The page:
I had just about fallen asleep Saturday night when I heard a breaking window, followed by the thumping of a screen being jimmied out of its frame. Thinking that my own apartment was the object of a burglary in progress, I sprang to my feet, glad for the cover of darkness. But then I heard a shout coming from my next-door neighbor’s house and realized that the window and the problem were his.
My neighbor, Chris, is a 50-year-old postal worker who uses hard drugs and likes to share his living space with slutty-looking women who have no visible means of support. The girls and the drugs together have caused Chris no end of grief. His unit’s been burglarized; he’s been robbed at gunpoint. Just last week, I heard a man whose voice I couldn’t place call Chris a punk-ass motherfucker and throw a small stone through his front window — the same window through which someone was trying to enter his house.
I thought about calling the police. But then I remembered that, since I hadn’t paid my Cricket bill, I’d have to pull up Google Voice. Because my computer, a desktop, sits on my kitchen island, directly in front of my own window, I got scared someone would see me calling through the slats of the Venetian blind. Then — maybe because I’d done 14 dead-hang pullups that afternoon and was feeling tough — I thought I’d simply go outside and beat the shit out of whoever I found there. When I realized how crazy that sounded, I decided to forget the whole thing and go back to bed.
But my nerves had gotten the better of me, and so had my curiosity. After a few minutes’ lying still and listening to the silence, I decided I had to see for myself what was going on. Just as I was stepping out my door, a woman darted out of Chris’ apartment carrying a cardboard box. Spotting me, she stage-whispered, “Can I use your phone?”
Before I could find the words to refuse, she was standing in front of me. Her age was hard to guess, but her bottle-blonde hair, low-cut minidress, and boots looked like they’d survived intact from the days of Desert Storm. She reminded me of a cross between Courtney Love and Kelly Bundy.
“I just want to call for my friend to come get me out of here,” she said. And with that, she stepped past me and through my door, into my apartment, which was still dark. “Wait a second,” I said. “I just heard a window break.”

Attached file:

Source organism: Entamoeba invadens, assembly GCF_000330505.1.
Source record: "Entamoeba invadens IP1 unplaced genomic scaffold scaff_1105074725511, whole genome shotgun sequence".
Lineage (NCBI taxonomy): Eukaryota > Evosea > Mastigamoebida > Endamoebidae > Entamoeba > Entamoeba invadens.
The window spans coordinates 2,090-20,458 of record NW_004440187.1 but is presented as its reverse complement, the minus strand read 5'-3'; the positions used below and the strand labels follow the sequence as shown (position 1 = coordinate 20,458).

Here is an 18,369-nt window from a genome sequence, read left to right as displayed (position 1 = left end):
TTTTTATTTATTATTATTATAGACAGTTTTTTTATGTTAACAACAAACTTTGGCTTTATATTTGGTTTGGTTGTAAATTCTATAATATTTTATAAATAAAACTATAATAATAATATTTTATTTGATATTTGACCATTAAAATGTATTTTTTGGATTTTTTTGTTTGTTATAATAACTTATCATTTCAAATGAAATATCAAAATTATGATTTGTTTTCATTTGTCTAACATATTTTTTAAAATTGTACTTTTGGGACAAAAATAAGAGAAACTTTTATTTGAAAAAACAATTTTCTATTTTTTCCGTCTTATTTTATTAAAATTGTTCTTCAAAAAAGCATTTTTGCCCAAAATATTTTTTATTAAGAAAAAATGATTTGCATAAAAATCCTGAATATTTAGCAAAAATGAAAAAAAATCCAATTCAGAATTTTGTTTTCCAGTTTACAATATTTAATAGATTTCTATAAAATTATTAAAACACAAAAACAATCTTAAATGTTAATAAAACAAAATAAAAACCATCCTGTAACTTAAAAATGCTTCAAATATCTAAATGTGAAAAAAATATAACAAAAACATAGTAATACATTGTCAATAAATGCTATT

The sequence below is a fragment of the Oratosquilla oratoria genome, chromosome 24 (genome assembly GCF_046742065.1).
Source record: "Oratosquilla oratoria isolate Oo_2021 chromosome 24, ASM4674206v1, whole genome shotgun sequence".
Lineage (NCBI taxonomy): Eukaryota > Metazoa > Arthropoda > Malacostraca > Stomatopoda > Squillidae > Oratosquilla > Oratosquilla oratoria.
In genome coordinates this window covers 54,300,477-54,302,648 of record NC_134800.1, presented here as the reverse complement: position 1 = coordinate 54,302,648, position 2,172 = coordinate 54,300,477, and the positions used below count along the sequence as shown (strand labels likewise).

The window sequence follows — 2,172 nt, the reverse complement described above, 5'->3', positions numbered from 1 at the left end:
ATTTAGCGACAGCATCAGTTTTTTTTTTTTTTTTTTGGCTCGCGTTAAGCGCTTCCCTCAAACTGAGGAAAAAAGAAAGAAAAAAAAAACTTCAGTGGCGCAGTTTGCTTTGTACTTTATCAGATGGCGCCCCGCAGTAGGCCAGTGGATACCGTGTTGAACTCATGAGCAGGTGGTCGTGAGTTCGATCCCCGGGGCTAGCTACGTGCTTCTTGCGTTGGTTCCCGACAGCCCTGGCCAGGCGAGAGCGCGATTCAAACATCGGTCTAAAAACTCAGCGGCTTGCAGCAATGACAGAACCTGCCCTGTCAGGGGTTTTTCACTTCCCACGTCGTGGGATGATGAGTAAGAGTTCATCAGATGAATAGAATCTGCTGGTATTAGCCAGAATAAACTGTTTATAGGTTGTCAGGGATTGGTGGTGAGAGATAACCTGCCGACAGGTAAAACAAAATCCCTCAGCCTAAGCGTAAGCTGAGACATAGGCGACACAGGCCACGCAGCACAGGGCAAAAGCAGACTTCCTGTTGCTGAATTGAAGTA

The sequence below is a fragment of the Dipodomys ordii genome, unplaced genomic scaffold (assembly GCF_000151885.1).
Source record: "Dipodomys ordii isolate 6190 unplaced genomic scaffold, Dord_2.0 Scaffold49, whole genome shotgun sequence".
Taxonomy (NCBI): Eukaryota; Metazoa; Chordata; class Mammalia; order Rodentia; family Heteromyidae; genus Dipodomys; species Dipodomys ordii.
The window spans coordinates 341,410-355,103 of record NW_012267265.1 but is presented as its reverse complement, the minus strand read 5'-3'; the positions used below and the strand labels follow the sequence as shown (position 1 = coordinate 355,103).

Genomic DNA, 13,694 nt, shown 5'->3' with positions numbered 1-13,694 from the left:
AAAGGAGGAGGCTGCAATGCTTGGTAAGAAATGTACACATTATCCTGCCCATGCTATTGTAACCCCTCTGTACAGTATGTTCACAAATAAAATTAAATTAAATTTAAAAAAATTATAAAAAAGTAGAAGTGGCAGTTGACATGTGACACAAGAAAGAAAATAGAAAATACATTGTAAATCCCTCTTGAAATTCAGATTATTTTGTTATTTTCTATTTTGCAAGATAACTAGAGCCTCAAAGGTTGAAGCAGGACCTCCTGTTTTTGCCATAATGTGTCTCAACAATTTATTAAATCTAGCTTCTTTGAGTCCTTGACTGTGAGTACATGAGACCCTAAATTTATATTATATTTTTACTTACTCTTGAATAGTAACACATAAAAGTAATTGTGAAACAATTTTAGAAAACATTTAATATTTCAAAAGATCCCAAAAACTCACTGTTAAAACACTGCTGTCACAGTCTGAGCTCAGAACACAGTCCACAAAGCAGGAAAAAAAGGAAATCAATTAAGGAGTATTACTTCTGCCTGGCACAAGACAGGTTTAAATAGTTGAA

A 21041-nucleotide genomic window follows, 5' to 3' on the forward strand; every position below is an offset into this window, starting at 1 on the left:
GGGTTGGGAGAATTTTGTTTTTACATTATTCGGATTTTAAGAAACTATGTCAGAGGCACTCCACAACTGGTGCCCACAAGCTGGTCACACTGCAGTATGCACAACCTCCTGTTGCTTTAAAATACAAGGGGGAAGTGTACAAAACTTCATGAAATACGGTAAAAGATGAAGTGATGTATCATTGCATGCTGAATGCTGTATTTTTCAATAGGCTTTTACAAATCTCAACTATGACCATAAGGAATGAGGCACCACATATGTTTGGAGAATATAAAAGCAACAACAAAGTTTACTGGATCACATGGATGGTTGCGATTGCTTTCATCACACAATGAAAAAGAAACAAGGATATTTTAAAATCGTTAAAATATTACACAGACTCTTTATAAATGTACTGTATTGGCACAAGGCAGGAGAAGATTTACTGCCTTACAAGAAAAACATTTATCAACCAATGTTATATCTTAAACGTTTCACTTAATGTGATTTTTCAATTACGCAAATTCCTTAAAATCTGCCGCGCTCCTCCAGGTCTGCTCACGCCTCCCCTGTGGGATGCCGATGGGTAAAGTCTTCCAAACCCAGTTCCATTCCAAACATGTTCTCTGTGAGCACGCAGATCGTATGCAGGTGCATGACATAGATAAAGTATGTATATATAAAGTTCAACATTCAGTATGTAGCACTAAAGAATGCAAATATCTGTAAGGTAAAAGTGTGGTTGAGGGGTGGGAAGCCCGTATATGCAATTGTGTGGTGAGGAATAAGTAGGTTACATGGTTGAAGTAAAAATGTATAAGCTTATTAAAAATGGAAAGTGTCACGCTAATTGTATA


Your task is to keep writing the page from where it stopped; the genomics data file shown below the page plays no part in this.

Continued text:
“That was me.”
“And I heard someone shout — ”
“That was Chris.”
I took this in. “What about that guy from last week, the one who threw the rock?”
“Him? Oh, he’s gone. No idea where he is.” By now, she had placed her box on my coffee table and was gulping something from a tall, plastic mug. “I broke the window. Me. Nobody but me. Little old naked me. Chris threw me out of the house naked. Did you see me?” I said I hadn’t and she stuck out a hand. “I’m Laura, by the way. I think we met once before.” As I shook her hand — she had the grip of a petite gorilla — she continued.
“Chris and I are just friends. There’s never been any sex between us. But lately he’s been getting funny on me and asking me to sleep with him. There’s a thin line between love and hate. Tonight, he told me I had to give him a blowjob, and when I told him, ‘Chris, it’s just not like that,’ he threw me right out the front door. Naked. I had to break the his window just to get back inside. Can you believe that?”
It was a fair question. In fact, I didn’t believe Laura’s story — not entirely. She gave the impression of someone for whom survival depended on a certain amount of bullshit artistry, and I was sure she was practicing that art now, though exactly what she’d omitted or embellished I couldn’t begin to guess.
In any case, Laura seemed to have forgotten about her phone call. Sitting on the edge of my coffee table, legs crossed at the knee, she was spraying product in her hair. My bachelor den was taking on the bouquet of a beauty parlor, and it made me realize that Laura was the first woman to enter the place in over a year.
Maybe she sensed this herself, because she flashed a smile and said, “Honey, you look nervous. Want a drink?” She held out her mug.
“I’ve got a Xanax.”
Giggling, she dropped her voice back down to a stage whisper. “Want to smoke some rock?”
I was able to recognize this as another of Laura’s survival tricks — an acquired instinct for charming, soothing, or intoxicating any stranger on whose kindness she happened at the moment to be dependent. Even so, her overtures landed in a sore spot. At a certain point in my life, I might have liked nothing better than to get completely fucked up with her. Being beckoned toward that abyss made me react less like Sir Gawaine than like the Milwaukee cops who drove that Laotian kid back to Jeffrey Dahmer’s place.
“I’m going to tell Chris you’re here,” I said. “Make sure he’s okay, and that he’s cool with it.” She shrugged and nodded, and I left my front door open as I walked the 30 feet to Chris’.
Chris’ door was open, too. His living room did look like it had been the scene of a struggle. Clothes were strewn about the kitchen table and hanging off the home entertainment center. His floor lamp was lying across the sofa. When I called his name through the doorjamb, Chris stepped out from the bedroom and stared at me through wide and glassy eyes. With his head slumped between sagging shoulders and the reddish light casting shadows from every furrow on his face, he looked like an angry gnome.